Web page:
The Ninth Circuit recently asked the California Supreme Court to provide it with guidance concerning certain types of non-compete provisions that could have huge ramifications for California’s business environment.  In essence, the Ninth Circuit asked the California Supreme Court whether section 16600 of the California Business and Professions Code bars agreements between businesses that place a restriction on one business from doing business with another.  Depending on how the California Supreme Court answers the inquiry, the result could have a massive impact on a wide range of agreements in California such as franchise agreements, manufacturer/distributor agreements, joint ventures, etc.
Continue Reading Ninth Circuit Inquiry on Non-Competes Could Have Huge Implications

California was the first state to legalize marijuana for medical use.  In 1996, California approved Proposition 215, the California Compassionate Use Act.  Two decades later, California voters approved  Proposition 64, the Control, Regulate and Tax Adult Use of Marijuana Act (AUMA).  Despite the fact that cannabis has been legal in California since 1996, you still

When a winery wants to tell consumers the geographic source of its wine, it includes on the label the wine’s “appellation of origin.”  An appellation of origin tells the consumer where the wine grapes were grown.  Appellations are either the name of a county or state, or a federally-recognized growing region called American Viticultural Areas

By: David R. Gabor

Professor Michael L. Marlow of Cal Poly San Luis Obispo recently published a preview of his paper on cancer rates and Proposition 65 entitled, "Too Much (Questionable) Information?" See Wall Street Journal, page A13, January 21, 2014.

Proposition 65 is the popular name for the California Safe Drinking Water and Toxic Enforcement Act of 1986, codified at California Health & Safety Code section 25249.7, et seq. This now-infamous California voter initiative is why California residents and visitors alike are accosted by signage on physical locations such hotel lobbies and parking garages as well as on certain commercial items such as screwdrivers and soldering paste, threatening that they are exposed to toxic levels of carcinogens or reproductive toxicants by entering the property or using the product.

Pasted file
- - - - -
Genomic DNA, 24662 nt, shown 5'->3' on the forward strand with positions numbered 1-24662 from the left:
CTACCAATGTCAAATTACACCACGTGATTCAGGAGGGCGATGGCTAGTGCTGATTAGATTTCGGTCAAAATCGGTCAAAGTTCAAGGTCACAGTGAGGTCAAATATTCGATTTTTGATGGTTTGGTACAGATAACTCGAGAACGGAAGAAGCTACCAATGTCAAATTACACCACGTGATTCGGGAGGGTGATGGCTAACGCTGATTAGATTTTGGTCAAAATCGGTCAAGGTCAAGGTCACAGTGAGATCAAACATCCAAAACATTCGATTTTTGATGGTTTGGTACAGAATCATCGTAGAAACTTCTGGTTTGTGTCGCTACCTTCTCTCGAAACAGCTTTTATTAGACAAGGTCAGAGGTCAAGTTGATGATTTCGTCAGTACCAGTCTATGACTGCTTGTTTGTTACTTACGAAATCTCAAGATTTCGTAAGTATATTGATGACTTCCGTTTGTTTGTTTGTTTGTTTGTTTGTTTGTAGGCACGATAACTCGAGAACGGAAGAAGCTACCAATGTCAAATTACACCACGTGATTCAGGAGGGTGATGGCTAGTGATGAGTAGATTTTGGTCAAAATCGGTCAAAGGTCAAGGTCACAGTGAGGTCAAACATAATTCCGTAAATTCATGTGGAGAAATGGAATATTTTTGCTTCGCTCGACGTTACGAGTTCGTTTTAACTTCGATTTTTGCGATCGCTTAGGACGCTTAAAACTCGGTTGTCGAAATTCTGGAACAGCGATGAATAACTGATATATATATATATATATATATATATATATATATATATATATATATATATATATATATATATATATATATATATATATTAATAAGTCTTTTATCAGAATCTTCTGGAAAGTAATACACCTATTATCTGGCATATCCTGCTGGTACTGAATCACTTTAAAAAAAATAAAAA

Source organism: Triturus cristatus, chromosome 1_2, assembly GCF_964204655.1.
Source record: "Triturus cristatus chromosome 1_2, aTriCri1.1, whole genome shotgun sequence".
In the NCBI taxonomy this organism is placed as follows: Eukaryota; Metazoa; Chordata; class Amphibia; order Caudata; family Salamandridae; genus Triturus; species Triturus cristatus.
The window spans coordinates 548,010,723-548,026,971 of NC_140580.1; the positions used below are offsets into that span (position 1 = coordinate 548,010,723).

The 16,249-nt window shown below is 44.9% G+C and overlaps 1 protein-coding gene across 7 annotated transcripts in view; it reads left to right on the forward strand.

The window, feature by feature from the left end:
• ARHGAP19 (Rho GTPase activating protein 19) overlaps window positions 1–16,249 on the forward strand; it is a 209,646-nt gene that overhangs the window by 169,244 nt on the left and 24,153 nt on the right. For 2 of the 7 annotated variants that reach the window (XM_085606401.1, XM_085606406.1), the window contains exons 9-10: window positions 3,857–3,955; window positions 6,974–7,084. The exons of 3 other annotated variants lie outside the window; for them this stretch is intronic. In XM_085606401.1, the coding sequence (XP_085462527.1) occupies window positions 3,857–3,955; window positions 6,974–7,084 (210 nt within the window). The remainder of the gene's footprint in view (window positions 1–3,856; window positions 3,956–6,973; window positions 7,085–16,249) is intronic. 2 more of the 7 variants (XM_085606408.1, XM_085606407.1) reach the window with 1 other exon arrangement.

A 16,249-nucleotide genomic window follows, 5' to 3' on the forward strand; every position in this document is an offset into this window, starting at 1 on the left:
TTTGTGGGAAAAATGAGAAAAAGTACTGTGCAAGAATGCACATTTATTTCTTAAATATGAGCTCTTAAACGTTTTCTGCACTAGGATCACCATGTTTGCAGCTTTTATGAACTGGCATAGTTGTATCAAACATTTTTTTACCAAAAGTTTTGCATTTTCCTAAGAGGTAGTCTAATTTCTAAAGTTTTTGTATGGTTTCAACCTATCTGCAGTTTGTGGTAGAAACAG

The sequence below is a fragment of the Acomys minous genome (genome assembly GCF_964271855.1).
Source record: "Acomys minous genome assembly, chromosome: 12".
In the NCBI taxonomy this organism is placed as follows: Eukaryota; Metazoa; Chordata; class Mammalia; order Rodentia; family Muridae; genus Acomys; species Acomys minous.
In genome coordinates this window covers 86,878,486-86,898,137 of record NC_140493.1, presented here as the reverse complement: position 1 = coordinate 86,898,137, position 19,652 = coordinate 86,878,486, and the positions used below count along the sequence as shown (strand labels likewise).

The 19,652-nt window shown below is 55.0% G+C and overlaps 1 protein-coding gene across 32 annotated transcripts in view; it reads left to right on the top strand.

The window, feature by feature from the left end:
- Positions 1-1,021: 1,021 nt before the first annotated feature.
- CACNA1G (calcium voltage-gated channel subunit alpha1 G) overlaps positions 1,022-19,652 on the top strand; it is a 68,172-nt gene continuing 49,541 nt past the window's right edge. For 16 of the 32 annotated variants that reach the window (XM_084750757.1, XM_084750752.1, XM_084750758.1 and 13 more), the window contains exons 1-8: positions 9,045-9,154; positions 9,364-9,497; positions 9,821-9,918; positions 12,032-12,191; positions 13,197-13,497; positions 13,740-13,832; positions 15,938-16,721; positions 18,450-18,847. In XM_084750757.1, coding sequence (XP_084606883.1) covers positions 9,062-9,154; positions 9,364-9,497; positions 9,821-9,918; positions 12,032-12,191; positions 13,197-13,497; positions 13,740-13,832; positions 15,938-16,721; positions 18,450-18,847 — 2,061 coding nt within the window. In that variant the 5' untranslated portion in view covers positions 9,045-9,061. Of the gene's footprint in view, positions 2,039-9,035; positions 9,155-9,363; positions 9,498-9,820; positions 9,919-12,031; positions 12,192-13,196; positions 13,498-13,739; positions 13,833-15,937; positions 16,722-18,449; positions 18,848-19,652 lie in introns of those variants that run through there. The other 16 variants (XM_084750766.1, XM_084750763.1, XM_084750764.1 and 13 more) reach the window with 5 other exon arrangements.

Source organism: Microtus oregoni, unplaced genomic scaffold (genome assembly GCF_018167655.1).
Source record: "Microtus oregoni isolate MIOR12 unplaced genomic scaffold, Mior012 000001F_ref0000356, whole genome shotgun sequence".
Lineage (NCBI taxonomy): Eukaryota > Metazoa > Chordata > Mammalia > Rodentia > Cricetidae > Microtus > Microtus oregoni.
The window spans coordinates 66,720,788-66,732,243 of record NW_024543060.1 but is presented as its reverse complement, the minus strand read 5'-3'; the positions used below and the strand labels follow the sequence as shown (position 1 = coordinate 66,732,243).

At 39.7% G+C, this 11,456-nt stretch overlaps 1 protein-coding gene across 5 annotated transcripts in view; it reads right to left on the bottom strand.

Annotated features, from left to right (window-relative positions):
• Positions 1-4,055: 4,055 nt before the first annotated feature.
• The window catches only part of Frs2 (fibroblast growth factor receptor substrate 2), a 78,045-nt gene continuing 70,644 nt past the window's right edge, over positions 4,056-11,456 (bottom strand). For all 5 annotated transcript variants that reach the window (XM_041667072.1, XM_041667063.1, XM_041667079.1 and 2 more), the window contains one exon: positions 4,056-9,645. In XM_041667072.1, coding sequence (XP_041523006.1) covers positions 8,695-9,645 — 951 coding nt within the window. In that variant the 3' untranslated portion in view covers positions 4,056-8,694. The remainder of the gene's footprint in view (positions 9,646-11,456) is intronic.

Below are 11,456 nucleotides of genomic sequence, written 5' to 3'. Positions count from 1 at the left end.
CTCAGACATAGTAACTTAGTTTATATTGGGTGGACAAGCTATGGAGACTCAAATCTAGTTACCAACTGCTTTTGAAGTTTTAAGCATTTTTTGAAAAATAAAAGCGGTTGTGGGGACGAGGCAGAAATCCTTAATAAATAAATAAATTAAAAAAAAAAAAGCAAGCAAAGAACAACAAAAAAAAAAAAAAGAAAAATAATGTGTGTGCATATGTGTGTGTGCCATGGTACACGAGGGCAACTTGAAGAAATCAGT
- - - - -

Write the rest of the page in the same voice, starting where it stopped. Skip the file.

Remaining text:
Continue Reading Proposition 65 – Twenty-Seven Years Later And Still No Observable Effect

By:David Gabor

On December 30, 2013, the Federal Court of Appeals, in Allergan, Inc. v. Athena Cosmetics, Inc., et al., an as-yet unpublished decision, affirmed a California District Court ruling that has the potential significantly to affect advertising law and the use of the California unfair competition statute at B&P Code §17200, et seq. to regulate commerce. http://www.cafc.uscourts.gov/images/stories/opinions-orders/13-1286.Opinion.12-26-2013.1.PDF In that case, the Federal Circuit affirmed that a California unfair competition claim is limited in injunctive effect to California only.

The key facts are as follows. Amgen, the manufacturer of Latisse eyelash thickener, sued Athena for its competing RevitaLash product, by asserting a number of federal patent and California Section 17200 unfair competition claims. The issue was whether RevitaLash could be marketed as a medical product that would grow and lengthen eyelashes.  Amgen sued because its own brand is the only product presently approved by the FDA to grow eyelashes.


Continue Reading The Long Lashes of the Law: The Federal Circuit Rejects Nation-wide Application of An Injunction Based on California Unfair Competition Statutes